The GEM Project has figured out how to reconcile macroeconomic coherence and stabilization-relevance. The key is its microfounding of meaningful wage rigidity, comprised of downward inflexible nominal labor pricing over the business cycle and chronic labor rents. MWR enables causality from adverse nominal demand disturbances to involuntary job loss and joblessness.
Robert Lucas (1981a, p.4) showed the way to GEM theorists when he altered the course of macro thinking, as well as mainstream access to the practical macro core, by working through some implications of rational choice in the labor market. He dismissed Keynesian business cycles and the institutions thought to produce them, arguing that such arrangements must be designed “precisely in order to aid in matching preferences and opportunities.” Inspired by Lucas, the Project forswears free parameters, which arbitrarily restrict rational labor choice and dismayed anti-Keynesian theorists. Price-mediated exchange is now understood to be properly modeled in the workplace as well as the marketplace. Surely no serious scholar objects to removing subjective venue limits on self-interested behavior, especially when the expansion enables more complete analysis of rational employer-employee conduct and workplace mechanisms of optimizing exchange. A rich two-venue general-equilibrium (TVGE) class of institutional arrangements is identified that facilitates the heretofore badly incomplete matching of axiomatic preferences and opportunities. Exchange generalization rationally produces involuntary job- and income-loss in the aftermath of adverse nominal disturbances. That stabilization-critical outcome is not available in the caricature of matched preferences and opportunities featured in single-venue general-equilibrium (SVGE) theory.
The crucial message is that coherent market-centric modeling cannot be stabilization relevant in modern economies. Over the past century, SVGE modeling has increasingly got a great deal of labor-related activities wrong, a persistent error set rooted in the for-convenience suppression of workplace exchange. Labor-related problems have been accumulating and long ago became debilitating, implicated in a large portion of the contemporary predictive and explanatory failures of mainstream macro theory. Textbook aggregate supply, still featuring the universality of Keynes’s Second Classical Postulate, must be recognized as fundamentally misspecified.
Labor matters too much in the full range of economic activities for macro theorists to continue to ignore worker behavior. Yet a willful ignorance continues to be the norm, as little in consensus theory pays attention to what has been learned from a hundred years of investigating what goes on inside the large-establishment workplace. The evidence supports neither technologically fixed OJB nor endowing employees with a dominant preference to shirk. In their indifference to the facts and rejection of proper axioms upon which to build their models, mainstream theorists are not arguing that practitioners, in their unanimity, are wrong. That would be pretty stupid. Instead, most macroeconomists believe, conveniently, that practitioner knowledge is an unnecessary complication to an already robust market-centric theory.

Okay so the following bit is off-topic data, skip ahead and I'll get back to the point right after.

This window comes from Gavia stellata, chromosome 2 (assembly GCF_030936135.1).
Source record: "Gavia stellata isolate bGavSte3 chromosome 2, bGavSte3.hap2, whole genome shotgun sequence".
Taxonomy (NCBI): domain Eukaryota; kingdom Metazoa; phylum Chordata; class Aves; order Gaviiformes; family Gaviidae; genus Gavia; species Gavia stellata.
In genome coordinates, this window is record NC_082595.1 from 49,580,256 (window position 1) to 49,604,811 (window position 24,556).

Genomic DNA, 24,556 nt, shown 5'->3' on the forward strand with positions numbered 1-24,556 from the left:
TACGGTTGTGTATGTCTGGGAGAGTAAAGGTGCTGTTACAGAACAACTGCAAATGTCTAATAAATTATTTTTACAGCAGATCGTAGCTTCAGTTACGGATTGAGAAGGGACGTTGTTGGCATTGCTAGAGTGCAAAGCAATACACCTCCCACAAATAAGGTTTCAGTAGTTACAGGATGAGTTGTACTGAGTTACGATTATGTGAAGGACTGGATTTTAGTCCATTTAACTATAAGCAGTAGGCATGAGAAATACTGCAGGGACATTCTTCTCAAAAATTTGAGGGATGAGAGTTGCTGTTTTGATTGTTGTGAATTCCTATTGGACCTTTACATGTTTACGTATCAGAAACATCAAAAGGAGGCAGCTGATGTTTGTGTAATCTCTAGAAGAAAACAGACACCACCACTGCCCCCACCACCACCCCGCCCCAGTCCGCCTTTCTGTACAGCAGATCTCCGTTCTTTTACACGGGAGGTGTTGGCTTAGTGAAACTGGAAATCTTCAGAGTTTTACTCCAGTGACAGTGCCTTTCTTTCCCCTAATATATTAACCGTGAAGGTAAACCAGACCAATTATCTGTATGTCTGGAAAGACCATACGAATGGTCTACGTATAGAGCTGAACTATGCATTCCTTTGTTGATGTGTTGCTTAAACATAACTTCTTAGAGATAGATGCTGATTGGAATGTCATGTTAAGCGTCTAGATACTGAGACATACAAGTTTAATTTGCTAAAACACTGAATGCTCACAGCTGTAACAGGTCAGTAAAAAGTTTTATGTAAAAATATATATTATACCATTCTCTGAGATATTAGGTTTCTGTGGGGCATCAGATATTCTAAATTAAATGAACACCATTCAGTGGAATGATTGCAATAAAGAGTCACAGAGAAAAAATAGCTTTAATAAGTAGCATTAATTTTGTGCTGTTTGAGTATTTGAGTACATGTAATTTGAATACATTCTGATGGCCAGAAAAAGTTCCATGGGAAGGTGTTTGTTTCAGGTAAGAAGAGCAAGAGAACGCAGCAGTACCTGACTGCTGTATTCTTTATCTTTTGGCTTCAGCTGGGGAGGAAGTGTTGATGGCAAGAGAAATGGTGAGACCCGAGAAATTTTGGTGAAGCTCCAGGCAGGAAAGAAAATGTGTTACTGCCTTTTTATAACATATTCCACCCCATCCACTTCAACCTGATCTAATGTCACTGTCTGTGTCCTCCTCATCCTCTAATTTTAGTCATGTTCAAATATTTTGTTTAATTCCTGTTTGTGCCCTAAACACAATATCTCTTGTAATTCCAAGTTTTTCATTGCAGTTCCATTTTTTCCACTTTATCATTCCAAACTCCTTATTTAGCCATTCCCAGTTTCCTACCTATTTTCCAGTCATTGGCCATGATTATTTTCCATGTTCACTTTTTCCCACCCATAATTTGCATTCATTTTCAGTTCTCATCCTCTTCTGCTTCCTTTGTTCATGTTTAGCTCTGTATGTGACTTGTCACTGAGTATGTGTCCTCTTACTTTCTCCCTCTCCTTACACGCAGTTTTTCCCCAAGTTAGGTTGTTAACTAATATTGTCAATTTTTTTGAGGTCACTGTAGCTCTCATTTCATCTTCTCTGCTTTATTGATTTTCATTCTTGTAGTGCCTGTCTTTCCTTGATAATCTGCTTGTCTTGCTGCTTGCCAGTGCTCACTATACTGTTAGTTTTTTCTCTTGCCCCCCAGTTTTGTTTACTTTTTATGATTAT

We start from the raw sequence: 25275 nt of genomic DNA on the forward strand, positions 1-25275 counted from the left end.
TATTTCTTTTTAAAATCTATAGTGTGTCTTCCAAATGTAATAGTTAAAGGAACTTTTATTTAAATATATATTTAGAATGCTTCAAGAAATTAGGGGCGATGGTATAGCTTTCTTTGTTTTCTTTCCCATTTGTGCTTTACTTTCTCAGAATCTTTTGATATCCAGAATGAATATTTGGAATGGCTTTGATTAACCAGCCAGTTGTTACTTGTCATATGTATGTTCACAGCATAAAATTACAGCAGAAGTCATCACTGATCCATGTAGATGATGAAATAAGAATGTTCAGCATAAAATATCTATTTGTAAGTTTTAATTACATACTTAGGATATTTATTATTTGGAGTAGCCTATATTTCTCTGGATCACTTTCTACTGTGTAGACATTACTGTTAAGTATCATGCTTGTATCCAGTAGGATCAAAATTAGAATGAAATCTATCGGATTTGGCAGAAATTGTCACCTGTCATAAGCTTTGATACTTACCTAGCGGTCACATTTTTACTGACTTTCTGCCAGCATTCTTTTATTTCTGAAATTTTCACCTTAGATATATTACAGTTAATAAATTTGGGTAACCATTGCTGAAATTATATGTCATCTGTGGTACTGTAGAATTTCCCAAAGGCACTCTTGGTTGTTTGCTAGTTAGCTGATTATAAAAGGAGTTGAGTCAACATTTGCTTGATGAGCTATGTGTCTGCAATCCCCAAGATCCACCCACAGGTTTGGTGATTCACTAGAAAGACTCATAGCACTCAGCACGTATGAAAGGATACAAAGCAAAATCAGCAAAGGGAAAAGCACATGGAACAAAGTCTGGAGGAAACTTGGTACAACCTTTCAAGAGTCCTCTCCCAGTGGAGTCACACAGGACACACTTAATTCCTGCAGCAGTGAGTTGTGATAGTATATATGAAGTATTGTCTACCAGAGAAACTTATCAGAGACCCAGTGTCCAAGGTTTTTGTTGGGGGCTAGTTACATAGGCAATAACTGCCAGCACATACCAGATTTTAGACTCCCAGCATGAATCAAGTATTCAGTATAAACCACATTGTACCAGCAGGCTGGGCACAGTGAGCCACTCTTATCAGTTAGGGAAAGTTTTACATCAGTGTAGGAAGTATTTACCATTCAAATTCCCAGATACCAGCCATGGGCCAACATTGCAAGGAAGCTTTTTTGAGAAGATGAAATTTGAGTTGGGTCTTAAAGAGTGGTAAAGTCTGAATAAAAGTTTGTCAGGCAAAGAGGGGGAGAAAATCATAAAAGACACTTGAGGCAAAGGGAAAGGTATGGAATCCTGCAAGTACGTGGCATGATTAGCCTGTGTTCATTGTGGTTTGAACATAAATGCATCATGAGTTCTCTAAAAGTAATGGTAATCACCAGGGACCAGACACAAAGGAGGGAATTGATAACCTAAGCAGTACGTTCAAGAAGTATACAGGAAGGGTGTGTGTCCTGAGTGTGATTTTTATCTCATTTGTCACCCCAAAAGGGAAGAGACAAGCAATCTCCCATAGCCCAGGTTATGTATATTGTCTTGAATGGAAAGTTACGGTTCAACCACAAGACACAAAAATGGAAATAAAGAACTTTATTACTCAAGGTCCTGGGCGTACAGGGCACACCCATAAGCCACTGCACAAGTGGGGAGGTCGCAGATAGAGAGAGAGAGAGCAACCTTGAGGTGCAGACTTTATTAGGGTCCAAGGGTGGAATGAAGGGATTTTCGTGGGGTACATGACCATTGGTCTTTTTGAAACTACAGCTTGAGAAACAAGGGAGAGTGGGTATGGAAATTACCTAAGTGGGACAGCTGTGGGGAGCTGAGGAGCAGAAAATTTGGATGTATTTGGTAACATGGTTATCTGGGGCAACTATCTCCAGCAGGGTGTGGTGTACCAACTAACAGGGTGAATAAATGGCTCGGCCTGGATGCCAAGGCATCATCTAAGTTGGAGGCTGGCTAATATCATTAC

The unnecessary-complication story is the surprising nub of the stabilization-relevance problem that beleaguers mainstream theory today. Incorporating dynamic-equilibrium workplace behavior (no matter how compatible with the evidence) into textbook price-mediated market exchange disturbs the status quo. Departing from convention is difficult, no matter how badly the break is needed. It is not 1:1 hours-output mapping or inherent laziness that motivates real-world employment relationships. Macro theorists must think through why large human-resource departments ubiquitously exist. HR specialists design and implement institutional arrangements that govern a significant portion of the alignment of preferences and opportunities in modern economies. Well-read economists must know that their SVGE models badly capture actual “matching preferences and opportunities” but, too frequently, do not care. Or, more generously, theorists are so thoroughly captive within the marketplace boundaries of mainstream thinking that they are simply unable to imagine breaking out.
Whatever its cause, the maintenance of the status quo with respect to workplace behavior has had outsized opportunity costs. In an important example, the Fed has never provided useful microfoundations for its aggressive policymaking, which was remarkably successful in taming the total-spending propagation of the 2008-09 financial crisis,. As a result, the central-bank actions have lacked mainstream academic support, especially on the existence of the rational MWR Channel through which nominal demand disturbances uniquely induce involuntary job- and income-loss. A better-informed consensus among macroeconomists would have helped contain the damaging, ill-informed criticism that followed the Fed’s virtuoso performance as well as helped foster Congressional and investor/lender belief in the real-side stabilization credibility of the central bank’s expanded toolkit. (Chapter 6)
Constructing policy-relevant macro theory, absent meaningful wage rigidities, is like attempting to put a suit on backwards and, once approximating that difficult task, wearing the backward suit out in the world. While the ingenuity and persistence required may in some way be admirable, the result must be understood as a failure to adequately accomplish the task of getting dressed. The failure is not much mitigated by any satisfaction derived from having acquired the relatively unique knowledge on how to put on a suit in such a complicated way.
Blog Type: Wonkish Chicago, Illinois